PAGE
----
A year ago, if Bolland had been an unrestricted free agent, the two-time Stanley Cup champ would've likely commanded well over $5 million a season. However, his injury problems may drive his open-market value down after suiting up for just 58 games over the last two seasons.
Changes are certain to be coming in Toronto, so Bolland may be allowed to walk as a free agent. If that's the case, the Capitals have to be in the mix for his services.
However, as Terry Koshan of The Toronto Sun recently discussed, Bolland and his representatives appear to have a pretty strong case to ask for a long-term deal that would probably be out of the Caps' range:
When negotiations broke off, Bolland reportedly was seeking upward of $40 million over seven or eight years.
While that kind of contract is unlikely to happen in Toronto, Bolland isn’t being unreasonable to seek a deal in the neighbourhood of what David Clarkson is getting from the Leafs. In fact, since Clarkson, who has zero Stanley Cup rings to Bolland’s two, is going to have a salary-cap hit of $5.25-million US for the next six seasons — a contract, that for one season at least, has haunted the Leafs — then certainly Bolland should expect as much, if not a shade more.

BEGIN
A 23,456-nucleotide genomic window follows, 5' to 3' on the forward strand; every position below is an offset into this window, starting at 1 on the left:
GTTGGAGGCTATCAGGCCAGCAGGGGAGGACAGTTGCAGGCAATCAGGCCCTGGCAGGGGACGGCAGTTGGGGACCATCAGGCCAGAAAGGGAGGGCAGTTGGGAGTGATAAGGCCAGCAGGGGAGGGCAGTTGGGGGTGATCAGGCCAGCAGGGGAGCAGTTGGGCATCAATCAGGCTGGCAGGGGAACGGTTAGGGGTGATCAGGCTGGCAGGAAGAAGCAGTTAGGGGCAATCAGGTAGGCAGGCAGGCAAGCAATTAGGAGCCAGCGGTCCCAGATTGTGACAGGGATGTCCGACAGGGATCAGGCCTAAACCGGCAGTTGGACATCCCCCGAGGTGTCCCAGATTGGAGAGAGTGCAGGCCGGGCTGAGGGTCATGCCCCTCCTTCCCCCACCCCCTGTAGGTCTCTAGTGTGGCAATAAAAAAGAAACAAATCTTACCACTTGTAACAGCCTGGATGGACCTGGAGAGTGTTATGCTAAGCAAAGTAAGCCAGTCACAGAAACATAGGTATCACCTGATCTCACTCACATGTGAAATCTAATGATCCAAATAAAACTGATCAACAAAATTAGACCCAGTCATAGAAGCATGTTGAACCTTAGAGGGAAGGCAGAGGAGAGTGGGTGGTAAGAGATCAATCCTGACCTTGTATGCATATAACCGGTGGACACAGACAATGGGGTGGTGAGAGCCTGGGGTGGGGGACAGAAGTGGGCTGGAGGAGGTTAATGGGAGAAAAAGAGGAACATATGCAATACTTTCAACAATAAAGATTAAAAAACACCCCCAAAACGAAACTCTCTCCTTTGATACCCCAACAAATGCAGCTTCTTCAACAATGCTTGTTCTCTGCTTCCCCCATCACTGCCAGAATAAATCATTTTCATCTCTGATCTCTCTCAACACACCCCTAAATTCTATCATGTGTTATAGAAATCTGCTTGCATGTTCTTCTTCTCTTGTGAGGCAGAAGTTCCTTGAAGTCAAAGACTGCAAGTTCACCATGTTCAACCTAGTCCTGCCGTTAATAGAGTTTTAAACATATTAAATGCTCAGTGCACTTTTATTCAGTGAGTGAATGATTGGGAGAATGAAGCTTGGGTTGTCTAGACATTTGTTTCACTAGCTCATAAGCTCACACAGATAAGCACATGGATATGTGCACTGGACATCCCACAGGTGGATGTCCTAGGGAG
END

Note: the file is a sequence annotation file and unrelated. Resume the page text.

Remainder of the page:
If the 27-year-old doesn't get the lucrative offers he expects, maybe he'd be willing to take a shorter deal worth $3.5-4.5 million a year to earn his next contract, as Grabovski did in 2013-14.
Now three seasons removed since the last of his three 20-goal campaigns in the NHL, Devin Setoguchi has quietly become something of a reclamation project for whatever team picks him up this summer.
A 31-goal, 65-point scorer during only his second NHL season in 2008-09, the 27-year-old Setoguchi has the hands and skill to be a quality secondary offensive threat.
After watching his power-play time get cut in half in 2013-14, his production hit a new low with 27 points in 75 games—the same total he posted in 48 contests in 2012-13.